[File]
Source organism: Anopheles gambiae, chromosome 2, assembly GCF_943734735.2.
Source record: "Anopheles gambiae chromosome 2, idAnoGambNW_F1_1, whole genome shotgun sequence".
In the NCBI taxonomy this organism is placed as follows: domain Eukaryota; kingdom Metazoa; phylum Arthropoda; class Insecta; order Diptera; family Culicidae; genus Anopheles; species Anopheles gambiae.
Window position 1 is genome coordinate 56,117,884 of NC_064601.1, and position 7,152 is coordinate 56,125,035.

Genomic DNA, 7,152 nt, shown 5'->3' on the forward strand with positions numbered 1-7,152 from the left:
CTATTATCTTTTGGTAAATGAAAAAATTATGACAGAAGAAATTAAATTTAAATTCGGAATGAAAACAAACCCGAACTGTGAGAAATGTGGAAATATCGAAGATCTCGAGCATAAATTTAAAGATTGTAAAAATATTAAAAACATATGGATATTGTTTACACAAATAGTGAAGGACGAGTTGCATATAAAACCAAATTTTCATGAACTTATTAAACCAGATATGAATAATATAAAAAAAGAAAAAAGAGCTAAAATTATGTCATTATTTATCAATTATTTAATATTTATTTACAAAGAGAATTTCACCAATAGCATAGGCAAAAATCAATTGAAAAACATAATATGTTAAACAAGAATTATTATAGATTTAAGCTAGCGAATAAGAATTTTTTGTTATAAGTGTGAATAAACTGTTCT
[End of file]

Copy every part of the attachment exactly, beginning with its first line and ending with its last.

Source organism: Anopheles gambiae, chromosome 2, assembly GCF_943734735.2.
Source record: "Anopheles gambiae chromosome 2, idAnoGambNW_F1_1, whole genome shotgun sequence".
In the NCBI taxonomy this organism is placed as follows: domain Eukaryota; kingdom Metazoa; phylum Arthropoda; class Insecta; order Diptera; family Culicidae; genus Anopheles; species Anopheles gambiae.
Window position 1 is genome coordinate 56,117,884 of NC_064601.1, and position 7,152 is coordinate 56,125,035.

Genomic DNA, 7,152 nt, shown 5'->3' on the forward strand with positions numbered 1-7,152 from the left:
CTATTATCTTTTGGTAAATGAAAAAATTATGACAGAAGAAATTAAATTTAAATTCGGAATGAAAACAAACCCGAACTGTGAGAAATGTGGAAATATCGAAGATCTCGAGCATAAATTTAAAGATTGTAAAAATATTAAAAACATATGGATATTGTTTACACAAATAGTGAAGGACGAGTTGCATATAAAACCAAATTTTCATGAACTTATTAAACCAGATATGAATAATATAAAAAAAGAAAAAAGAGCTAAAATTATGTCATTATTTATCAATTATTTAATATTTATTTACAAAGAGAATTTCACCAATAGCATAGGCAAAAATCAATTGAAAAACATAATATGTTAAACAAGAATTATTATAGATTTAAGCTAGCGAATAAGAATTTTTTGTTATAAGTGTGAATAAACTGTTCT